4 Aspects of Car Crash Liability You Might Not Know

Determining fault in a car accident case is a complex process requiring the examination of a multitude of conditions. What seems to be the obvious cause for an accident isn’t always the true or only cause. This also applies to motorcycle accidents.

Here are several aspects of crash liability that can complicate each case:

1. Third-party liability

Did you know that it’s possible for a third-party to cause or contribute to a crash without being involved in the actual crash? 

Imagine a driver in Texas making a right-hand turn at a stop sign, except the driver doesn’t stop. Another driver traveling straight ahead in the same direction slams on the brakes because they weren’t expecting the first driver to run the stop sign. The driver who ran the stop sign speeds away unharmed, but the driver who slammed on the brakes gets rear-ended by another driver.

In this example, the driver who ran the stop sign caused the accident between the two other vehicles. Unfortunately, if that driver isn’t found, the driver who rear-ended the other car will likely be held financially responsible for the crash. However, if the stop-sign-running driver can be found, then they would likely be held at least partially responsible, if not entirely responsible.

But wait – there’s more. Say the driver who ran the stop sign didn’t know they were supposed to stop because there was no stop sign and the painted lines on the street were faded into oblivion. In this case, the blame would fall on the Texas Department of Transportation. 

According to Crain, Lewis & Brogdon, the DOT is responsible for maintaining the safety of all roads and if a missing street sign or pothole causes an accident, the agency can be held liable.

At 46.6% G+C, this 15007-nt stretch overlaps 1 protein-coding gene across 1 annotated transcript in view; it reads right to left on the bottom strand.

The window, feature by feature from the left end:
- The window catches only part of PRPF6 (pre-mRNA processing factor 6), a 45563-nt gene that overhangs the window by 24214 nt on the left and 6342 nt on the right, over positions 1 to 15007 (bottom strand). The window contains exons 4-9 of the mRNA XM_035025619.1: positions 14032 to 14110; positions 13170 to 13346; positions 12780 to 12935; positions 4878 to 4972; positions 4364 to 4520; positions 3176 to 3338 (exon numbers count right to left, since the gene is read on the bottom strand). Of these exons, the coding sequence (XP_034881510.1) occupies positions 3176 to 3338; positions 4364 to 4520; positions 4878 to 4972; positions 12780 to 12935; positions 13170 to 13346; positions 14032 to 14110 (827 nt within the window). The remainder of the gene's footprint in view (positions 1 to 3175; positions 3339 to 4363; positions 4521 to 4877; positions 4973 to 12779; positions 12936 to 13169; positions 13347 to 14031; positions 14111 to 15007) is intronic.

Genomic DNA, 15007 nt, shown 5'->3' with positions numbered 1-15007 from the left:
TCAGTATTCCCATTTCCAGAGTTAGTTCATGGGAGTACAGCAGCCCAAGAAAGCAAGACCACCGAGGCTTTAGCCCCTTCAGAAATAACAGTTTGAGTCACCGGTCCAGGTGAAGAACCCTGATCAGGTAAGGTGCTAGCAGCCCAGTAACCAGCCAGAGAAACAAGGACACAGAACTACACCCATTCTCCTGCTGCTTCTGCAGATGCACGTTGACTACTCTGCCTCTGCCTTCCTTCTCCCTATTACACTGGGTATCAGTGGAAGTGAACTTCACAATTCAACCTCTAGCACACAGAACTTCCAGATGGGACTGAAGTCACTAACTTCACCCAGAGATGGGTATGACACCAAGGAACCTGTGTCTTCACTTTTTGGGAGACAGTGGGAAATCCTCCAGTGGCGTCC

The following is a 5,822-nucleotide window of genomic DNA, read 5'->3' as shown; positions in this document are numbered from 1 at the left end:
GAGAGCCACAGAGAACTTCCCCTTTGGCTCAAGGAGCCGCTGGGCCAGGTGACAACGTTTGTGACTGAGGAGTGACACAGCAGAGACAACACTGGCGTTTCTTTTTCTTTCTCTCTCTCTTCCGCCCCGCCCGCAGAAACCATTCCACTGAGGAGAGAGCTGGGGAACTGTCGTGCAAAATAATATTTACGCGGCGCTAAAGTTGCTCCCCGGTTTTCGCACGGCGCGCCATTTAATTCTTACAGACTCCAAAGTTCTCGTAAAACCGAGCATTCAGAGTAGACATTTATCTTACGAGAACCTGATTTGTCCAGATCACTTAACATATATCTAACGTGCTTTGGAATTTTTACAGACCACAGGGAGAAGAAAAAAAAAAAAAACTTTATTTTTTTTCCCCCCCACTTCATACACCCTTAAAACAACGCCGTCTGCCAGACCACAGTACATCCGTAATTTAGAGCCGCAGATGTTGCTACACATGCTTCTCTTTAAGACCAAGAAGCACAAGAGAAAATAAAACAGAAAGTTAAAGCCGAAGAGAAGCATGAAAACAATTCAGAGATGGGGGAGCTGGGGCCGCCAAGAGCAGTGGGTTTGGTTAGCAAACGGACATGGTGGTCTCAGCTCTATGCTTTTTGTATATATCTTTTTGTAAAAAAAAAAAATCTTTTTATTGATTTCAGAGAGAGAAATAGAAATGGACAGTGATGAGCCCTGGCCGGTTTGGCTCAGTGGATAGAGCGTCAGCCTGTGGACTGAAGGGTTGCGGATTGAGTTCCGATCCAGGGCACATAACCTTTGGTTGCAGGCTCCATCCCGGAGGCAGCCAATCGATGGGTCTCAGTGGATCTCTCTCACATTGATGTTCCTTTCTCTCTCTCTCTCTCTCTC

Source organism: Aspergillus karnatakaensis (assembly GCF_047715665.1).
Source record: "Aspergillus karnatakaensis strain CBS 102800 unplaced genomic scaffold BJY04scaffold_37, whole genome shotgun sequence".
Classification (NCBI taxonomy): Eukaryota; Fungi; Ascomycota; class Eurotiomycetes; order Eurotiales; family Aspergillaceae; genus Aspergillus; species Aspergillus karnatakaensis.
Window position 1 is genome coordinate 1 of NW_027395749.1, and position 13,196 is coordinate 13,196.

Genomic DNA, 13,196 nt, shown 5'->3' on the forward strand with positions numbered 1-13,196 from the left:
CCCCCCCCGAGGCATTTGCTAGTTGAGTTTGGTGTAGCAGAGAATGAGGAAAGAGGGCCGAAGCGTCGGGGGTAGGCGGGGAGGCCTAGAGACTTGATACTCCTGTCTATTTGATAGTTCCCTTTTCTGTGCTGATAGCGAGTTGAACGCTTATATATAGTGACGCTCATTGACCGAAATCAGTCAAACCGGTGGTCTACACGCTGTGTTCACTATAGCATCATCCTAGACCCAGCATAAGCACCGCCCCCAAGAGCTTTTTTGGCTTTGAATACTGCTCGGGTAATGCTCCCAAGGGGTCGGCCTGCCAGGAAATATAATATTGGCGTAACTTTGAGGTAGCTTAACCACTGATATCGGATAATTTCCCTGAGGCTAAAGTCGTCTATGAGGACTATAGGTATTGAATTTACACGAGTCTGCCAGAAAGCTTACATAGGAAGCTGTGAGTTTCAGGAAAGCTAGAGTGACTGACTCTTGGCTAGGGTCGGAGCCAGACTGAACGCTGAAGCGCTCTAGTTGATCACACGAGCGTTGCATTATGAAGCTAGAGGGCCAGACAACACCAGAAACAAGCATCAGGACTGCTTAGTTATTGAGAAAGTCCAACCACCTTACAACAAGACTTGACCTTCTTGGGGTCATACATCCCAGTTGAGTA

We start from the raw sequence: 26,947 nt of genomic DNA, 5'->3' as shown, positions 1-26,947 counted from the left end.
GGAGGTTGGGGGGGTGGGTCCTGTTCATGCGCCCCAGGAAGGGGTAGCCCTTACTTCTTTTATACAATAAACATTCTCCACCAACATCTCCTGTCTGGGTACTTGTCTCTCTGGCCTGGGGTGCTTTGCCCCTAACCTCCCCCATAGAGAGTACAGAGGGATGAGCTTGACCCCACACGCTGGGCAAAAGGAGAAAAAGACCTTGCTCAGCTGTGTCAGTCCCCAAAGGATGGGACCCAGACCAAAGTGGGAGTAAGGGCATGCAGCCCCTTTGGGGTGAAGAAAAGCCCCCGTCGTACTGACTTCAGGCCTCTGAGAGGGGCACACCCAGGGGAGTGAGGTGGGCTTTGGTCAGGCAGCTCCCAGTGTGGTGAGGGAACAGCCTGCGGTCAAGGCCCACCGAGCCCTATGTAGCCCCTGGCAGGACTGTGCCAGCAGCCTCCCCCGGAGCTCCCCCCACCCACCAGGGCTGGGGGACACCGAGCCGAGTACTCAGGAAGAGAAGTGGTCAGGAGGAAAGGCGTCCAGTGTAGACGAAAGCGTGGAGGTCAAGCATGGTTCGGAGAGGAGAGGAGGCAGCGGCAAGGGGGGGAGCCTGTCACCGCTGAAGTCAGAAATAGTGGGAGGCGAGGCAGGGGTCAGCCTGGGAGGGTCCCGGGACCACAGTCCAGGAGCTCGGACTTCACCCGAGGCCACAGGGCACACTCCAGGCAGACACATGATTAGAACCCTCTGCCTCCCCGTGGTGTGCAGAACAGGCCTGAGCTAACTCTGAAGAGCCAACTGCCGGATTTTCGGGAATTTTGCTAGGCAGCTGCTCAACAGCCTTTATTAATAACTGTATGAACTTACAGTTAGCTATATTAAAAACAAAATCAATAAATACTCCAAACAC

2. Proximate cause

Similar to the example above, proximate cause can complicate a car crash case. For instance, say you’re driving down the backroads on your way to grab a bite to eat when a car swerves into your lane and hits the side of your car. That driver caused your vehicle damage and injuries, but might not be the proximate cause of the accident. 

Say that driver swerved to avoid a pedestrian jaywalking. In that case, the pedestrian would be the proximate cause of the accident. You might think pedestrians can get away with jaywalking because if a car hits them, the driver will be held responsible but that’s not always true. Although pedestrians “always have the right of way,” they can be held responsible for a car accident.

Pedestrians are expected to act with reasonable care anytime they cross the street or are otherwise in the same area as vehicles. If a pedestrian acts in a careless manner – like crossing the street where there is no crosswalk – they can be held liable for any accident that results from their careless act. The most likely scenario is the pedestrian will be held partially liable for the accident (if they survive).

3. Comparative negligence

This aspect of fault distributes legal liability between responsible parties according to their role in the crash. For example, say the driver of a blue car backs out of a parking space without looking and hits a red car pulling into the lot. If the driver of the red car was talking on their cell phone and not paying attention to the blue car backing out, they’ll share in the responsibility for the crash. 

The judge might assign the driver of the blue car 80% liability and the driver of the red car 20% liability. Since the driver of the red car has to assume 20% of the blame, their ability to recover compensation for their injuries will also decrease by 20%.

4. Modified comparative negligence

Modified comparative negligence is comparative negligence with one exception: when the liability given to any party meets or exceeds a certain percentage (usually 50%), they are barred from pursuing any compensation whatsoever.

Liability is complex – a lawyer can help you out

If you’re reading this because you’ve been involved in an accident and want to understand how fault works, your best bet is to contact an attorney to discuss your case. A good lawyer will review your case and let you know if you’re more or less liable than you think you are. Don’t try to figure it out on your own. Let a professional sort it out.